Craig Anderson continued his playoff mastery of the Canadiens, stopping 45 shots to lead Ottawa to a 5–1 win over Montreal in Game 5 on Friday night. The Senators still trail the series 3-2, but head home on Sunday with confidence and a chance to extend the set to a decisive Game 7.
Here are three quick thoughts on tonight's contest:
1. Andy was dandy.
There‘s “the Zone” and then there‘s whatever mystical elevated plane that Anderson happens to be residing in right now. The veteran keeper has come off the bench to become the story of the series, and that‘s bad news for the favored but offensively bereft Canadiens.
Despite the lopsided score, the Habs did pretty much everything they wanted to in this one. After being shut out in Game 4, they were relentless in their attack. They peppered Anderson with shots from all over the ice. They consistently got men to the net to disrupt his vision. They hacked and whacked at him to throw off his concentration.
Nothing worked. Pucks that flew threw a forest of bodies bounced harmlessly off Anderson. Screens were cleared just in time for him to see the puck, and when they weren't he correctly guessed where they were headed and swallowed them up. This was a clinic in playoff goaltending, highlighted by his denial of Tomas Plekanec on a shorthanded breakaway attempt with the game still up for grabs in the second period. Anderson's ability to seize that moment, much like he did when stopping Brandon Prust's solo bid in Game 4, has been the difference as momentum has swung clearly in Ottawa's favor.
The Canadiens came into this series looking to derail red-hot Andrew (Hamburglar) Hammond. They did that, taking advantage of some lax defensive postures and a few bounces to staple the rookie to the bench after Game 2. Now they have to solve the seasoned Anderson, who has made 120 saves on 123 shots for a .976 save percentage since entering this series in Game 3 and looks more than capable of stealing the series out from under them.
2. Montreal squandered opportunities.
It was right there for the Canadiens. The Sens all but handed it to them. Just 53 seconds into the game, overwhelmed by the volume of the raucous Bell Centre crowd and maybe a little too anxious with their season on the line, Ottawa was caught with too many men on the ice. This was the chance for Montreal's beleaguered power play to deliver an early strike that would put Ottawa on its heels.
Instead it came up empty, failing to land a single shot on net. Same old story
Having dodged the bullet, the Sens regained their footing and settled back into their game plan. Before the period was over, they'd capitalized twice, including Bobby Ryan's first goal in 16 games. In the second, Ottawa came up with a power play marker of its own off the stick of Erik Karlsson to capitalize on a painfully stupid penalty by David Desharnais to put the game seemingly out of reach.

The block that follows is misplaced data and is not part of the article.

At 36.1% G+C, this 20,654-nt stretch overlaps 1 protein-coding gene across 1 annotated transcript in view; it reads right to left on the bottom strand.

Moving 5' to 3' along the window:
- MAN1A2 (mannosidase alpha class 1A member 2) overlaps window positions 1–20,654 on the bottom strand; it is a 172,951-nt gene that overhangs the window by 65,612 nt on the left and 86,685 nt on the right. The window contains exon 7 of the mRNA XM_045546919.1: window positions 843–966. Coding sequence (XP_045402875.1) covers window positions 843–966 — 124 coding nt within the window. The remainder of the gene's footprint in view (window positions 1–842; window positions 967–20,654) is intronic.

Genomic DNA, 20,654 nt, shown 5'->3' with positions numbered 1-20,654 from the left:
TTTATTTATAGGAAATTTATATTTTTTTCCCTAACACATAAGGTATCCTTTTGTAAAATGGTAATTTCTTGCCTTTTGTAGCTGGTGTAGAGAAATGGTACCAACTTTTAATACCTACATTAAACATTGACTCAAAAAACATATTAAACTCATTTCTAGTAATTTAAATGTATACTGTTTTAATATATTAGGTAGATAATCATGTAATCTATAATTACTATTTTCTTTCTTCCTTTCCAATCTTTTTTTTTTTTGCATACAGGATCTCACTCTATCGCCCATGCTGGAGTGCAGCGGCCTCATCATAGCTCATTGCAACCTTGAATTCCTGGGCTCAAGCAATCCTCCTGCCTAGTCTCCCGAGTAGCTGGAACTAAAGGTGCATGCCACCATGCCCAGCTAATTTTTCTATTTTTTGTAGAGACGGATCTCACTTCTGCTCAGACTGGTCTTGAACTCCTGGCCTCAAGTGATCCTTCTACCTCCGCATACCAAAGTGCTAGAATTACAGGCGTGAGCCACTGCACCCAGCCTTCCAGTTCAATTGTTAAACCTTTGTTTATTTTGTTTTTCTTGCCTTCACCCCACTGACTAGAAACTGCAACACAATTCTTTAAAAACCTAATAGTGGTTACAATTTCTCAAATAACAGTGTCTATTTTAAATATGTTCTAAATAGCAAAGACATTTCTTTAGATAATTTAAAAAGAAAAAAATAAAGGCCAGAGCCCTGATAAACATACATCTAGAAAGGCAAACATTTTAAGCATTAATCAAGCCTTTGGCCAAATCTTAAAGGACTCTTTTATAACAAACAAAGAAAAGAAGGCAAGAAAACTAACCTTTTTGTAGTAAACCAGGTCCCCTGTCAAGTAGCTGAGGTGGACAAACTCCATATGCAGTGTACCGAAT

But then Tom Gilbert scored early in the third to get the crowd and the Canadiens back into it, and Karlsson took a stupid penalty of his own midway through the frame to hand Montreal's power play one more chance for redemption.
You know how it went.
The Canadiens are now one-for-19 with the extra man through five games and there's probably 19 reasons why they somehow look even worse than they did in the regular season. There's too much stationary play. David Desharnais won't shoot and can't win a puck battle. Max Pacioretty is clearly less than 100 percent. P.K. Subban can't get his shots to the net. And on and on it goes.
Montreal's "powerkill" become the dead horse of the series, but if this thing ends up going south, this is where the fingers will point.
3. A shift in pressure
To paraphrase the great Samuel L. Jackson, hold onto your butts, Habs fans. A series that looked safely in hand after Dale Weise clinched Game 3 in overtime is now frighteningly back in play.
Sure, the odds remain heavily in Montreal's favor. Just four teams in NHL history have ever come back from a 3-0 series deficit, and even though two of those happened recently–2010, when the Flyers came back against the Bruins and 2014 when the Kings stunned the Sharks–the Canadiens have two chances to get one win, including Game 7 back at the Bell Centre. Ottawa has no margin for error.
History's on their side, too. The Canadiens have held a 3-0 lead 32 times in best-of-seven series. They've never once been forced to a seventh game.
Still, is anyone going to bet against these Senators after all they've accomplished over the past two months? This is is a team that was 14 points out of a playoff spot and headed for a high lottery pick before Hammond led them on that improbable 21-3-3 run. These guys have been staring down elimination since Feb. 10 and haven't buckled. Why would they now, especially considering how Anderson is playing?
Clearly they have to be better than they have been over the past two games. The more passive forecheck has allowed them to improve their positioning and minimize mistakes, but it's been a free pass for the Canadiens to dominate possession. That's a tough way to win four straight, especially given that Carey Price will be highly motivated after allowing five goals Friday night. If they allow the Habs to dictate the style of play, Game 6 will be much tougher to win than Game 5.